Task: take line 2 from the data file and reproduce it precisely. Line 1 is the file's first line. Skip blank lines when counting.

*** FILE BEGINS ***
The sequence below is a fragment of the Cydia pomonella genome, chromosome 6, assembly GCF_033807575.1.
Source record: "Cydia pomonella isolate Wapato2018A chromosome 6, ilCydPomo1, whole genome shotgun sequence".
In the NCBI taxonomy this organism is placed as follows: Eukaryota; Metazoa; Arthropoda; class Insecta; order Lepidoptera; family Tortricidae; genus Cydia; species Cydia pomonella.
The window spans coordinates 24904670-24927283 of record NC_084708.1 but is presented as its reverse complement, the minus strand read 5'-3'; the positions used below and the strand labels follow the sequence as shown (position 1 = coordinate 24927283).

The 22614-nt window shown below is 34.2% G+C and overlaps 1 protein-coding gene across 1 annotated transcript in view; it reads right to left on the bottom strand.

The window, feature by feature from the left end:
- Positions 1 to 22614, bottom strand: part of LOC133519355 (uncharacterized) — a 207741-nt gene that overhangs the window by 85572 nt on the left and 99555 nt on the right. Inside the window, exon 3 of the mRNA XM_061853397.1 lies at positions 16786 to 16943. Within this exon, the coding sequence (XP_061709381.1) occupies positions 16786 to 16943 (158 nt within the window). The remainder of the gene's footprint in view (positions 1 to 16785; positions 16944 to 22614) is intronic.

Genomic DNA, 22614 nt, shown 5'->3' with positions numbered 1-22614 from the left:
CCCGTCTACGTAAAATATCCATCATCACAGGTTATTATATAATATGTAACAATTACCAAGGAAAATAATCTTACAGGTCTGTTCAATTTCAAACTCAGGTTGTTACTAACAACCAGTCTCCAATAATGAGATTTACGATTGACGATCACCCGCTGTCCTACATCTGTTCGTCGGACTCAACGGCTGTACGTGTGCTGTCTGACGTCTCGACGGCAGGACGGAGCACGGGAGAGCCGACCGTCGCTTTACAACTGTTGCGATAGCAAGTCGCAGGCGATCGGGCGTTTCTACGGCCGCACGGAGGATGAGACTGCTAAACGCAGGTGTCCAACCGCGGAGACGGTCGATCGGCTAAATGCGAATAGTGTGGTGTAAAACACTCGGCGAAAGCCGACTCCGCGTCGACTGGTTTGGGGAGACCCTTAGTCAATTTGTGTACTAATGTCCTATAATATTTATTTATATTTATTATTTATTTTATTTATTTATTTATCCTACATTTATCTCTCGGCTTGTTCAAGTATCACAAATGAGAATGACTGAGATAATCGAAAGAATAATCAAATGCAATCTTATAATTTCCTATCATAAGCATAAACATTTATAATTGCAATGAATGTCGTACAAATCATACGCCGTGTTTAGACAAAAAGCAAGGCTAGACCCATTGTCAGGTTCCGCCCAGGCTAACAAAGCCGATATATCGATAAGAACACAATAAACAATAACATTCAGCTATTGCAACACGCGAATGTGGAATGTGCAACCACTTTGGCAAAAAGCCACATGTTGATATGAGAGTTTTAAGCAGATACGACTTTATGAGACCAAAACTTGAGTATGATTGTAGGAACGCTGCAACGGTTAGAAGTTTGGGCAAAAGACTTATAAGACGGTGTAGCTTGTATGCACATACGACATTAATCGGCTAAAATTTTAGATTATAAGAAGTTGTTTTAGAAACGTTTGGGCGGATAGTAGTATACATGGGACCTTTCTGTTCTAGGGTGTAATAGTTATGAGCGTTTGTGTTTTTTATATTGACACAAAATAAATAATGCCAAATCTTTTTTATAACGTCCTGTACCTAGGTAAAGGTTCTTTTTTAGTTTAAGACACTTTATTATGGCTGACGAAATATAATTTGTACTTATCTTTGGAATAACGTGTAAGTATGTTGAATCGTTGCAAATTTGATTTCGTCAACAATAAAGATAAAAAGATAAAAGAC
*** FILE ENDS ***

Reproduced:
Source record: "Cydia pomonella isolate Wapato2018A chromosome 6, ilCydPomo1, whole genome shotgun sequence".